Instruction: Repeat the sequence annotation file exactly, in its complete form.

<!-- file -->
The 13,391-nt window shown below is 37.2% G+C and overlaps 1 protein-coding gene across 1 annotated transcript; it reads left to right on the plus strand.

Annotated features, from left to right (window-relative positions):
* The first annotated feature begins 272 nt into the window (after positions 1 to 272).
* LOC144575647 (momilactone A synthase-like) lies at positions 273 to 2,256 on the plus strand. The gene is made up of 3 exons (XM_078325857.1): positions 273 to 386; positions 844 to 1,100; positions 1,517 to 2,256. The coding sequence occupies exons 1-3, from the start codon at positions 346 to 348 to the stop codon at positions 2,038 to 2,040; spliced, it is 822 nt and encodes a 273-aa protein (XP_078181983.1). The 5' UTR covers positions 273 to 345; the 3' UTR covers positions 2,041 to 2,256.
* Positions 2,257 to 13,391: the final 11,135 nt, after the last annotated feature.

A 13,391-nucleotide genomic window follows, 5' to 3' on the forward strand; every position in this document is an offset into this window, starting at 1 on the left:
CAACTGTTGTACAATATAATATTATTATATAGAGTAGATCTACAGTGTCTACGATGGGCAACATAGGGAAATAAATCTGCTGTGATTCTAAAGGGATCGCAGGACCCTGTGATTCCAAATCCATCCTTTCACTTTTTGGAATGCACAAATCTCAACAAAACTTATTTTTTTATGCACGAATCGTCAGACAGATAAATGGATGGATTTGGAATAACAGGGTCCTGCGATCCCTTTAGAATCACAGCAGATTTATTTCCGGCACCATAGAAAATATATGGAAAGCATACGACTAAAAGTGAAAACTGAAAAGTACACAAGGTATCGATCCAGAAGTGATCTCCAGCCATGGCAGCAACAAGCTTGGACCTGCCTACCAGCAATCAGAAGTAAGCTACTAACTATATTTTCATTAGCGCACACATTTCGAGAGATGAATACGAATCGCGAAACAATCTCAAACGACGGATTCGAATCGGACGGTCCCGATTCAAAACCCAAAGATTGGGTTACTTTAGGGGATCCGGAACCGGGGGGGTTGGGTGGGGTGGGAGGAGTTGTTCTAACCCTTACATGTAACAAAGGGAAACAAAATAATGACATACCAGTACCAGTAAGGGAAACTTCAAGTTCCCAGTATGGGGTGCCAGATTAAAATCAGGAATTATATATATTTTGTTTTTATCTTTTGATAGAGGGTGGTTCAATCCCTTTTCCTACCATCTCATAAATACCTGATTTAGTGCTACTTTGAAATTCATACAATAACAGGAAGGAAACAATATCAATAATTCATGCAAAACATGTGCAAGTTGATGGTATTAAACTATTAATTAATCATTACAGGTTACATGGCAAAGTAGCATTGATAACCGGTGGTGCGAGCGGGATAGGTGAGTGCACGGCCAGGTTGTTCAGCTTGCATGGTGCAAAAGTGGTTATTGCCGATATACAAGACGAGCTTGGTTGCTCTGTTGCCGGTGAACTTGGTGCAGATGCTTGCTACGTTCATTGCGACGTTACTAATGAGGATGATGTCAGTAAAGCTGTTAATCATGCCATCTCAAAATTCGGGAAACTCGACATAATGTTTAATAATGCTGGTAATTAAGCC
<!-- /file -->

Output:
The 13,391-nt window shown below is 37.2% G+C and overlaps 1 protein-coding gene across 1 annotated transcript; it reads left to right on the plus strand.

Annotated features, from left to right (window-relative positions):
* The first annotated feature begins 272 nt into the window (after positions 1 to 272).
* LOC144575647 (momilactone A synthase-like) lies at positions 273 to 2,256 on the plus strand. The gene is made up of 3 exons (XM_078325857.1): positions 273 to 386; positions 844 to 1,100; positions 1,517 to 2,256. The coding sequence occupies exons 1-3, from the start codon at positions 346 to 348 to the stop codon at positions 2,038 to 2,040; spliced, it is 822 nt and encodes a 273-aa protein (XP_078181983.1). The 5' UTR covers positions 273 to 345; the 3' UTR covers positions 2,041 to 2,256.
* Positions 2,257 to 13,391: the final 11,135 nt, after the last annotated feature.

A 13,391-nucleotide genomic window follows, 5' to 3' on the forward strand; every position in this document is an offset into this window, starting at 1 on the left:
CAACTGTTGTACAATATAATATTATTATATAGAGTAGATCTACAGTGTCTACGATGGGCAACATAGGGAAATAAATCTGCTGTGATTCTAAAGGGATCGCAGGACCCTGTGATTCCAAATCCATCCTTTCACTTTTTGGAATGCACAAATCTCAACAAAACTTATTTTTTTATGCACGAATCGTCAGACAGATAAATGGATGGATTTGGAATAACAGGGTCCTGCGATCCCTTTAGAATCACAGCAGATTTATTTCCGGCACCATAGAAAATATATGGAAAGCATACGACTAAAAGTGAAAACTGAAAAGTACACAAGGTATCGATCCAGAAGTGATCTCCAGCCATGGCAGCAACAAGCTTGGACCTGCCTACCAGCAATCAGAAGTAAGCTACTAACTATATTTTCATTAGCGCACACATTTCGAGAGATGAATACGAATCGCGAAACAATCTCAAACGACGGATTCGAATCGGACGGTCCCGATTCAAAACCCAAAGATTGGGTTACTTTAGGGGATCCGGAACCGGGGGGGTTGGGTGGGGTGGGAGGAGTTGTTCTAACCCTTACATGTAACAAAGGGAAACAAAATAATGACATACCAGTACCAGTAAGGGAAACTTCAAGTTCCCAGTATGGGGTGCCAGATTAAAATCAGGAATTATATATATTTTGTTTTTATCTTTTGATAGAGGGTGGTTCAATCCCTTTTCCTACCATCTCATAAATACCTGATTTAGTGCTACTTTGAAATTCATACAATAACAGGAAGGAAACAATATCAATAATTCATGCAAAACATGTGCAAGTTGATGGTATTAAACTATTAATTAATCATTACAGGTTACATGGCAAAGTAGCATTGATAACCGGTGGTGCGAGCGGGATAGGTGAGTGCACGGCCAGGTTGTTCAGCTTGCATGGTGCAAAAGTGGTTATTGCCGATATACAAGACGAGCTTGGTTGCTCTGTTGCCGGTGAACTTGGTGCAGATGCTTGCTACGTTCATTGCGACGTTACTAATGAGGATGATGTCAGTAAAGCTGTTAATCATGCCATCTCAAAATTCGGGAAACTCGACATAATGTTTAATAATGCTGGTAATTAAGCC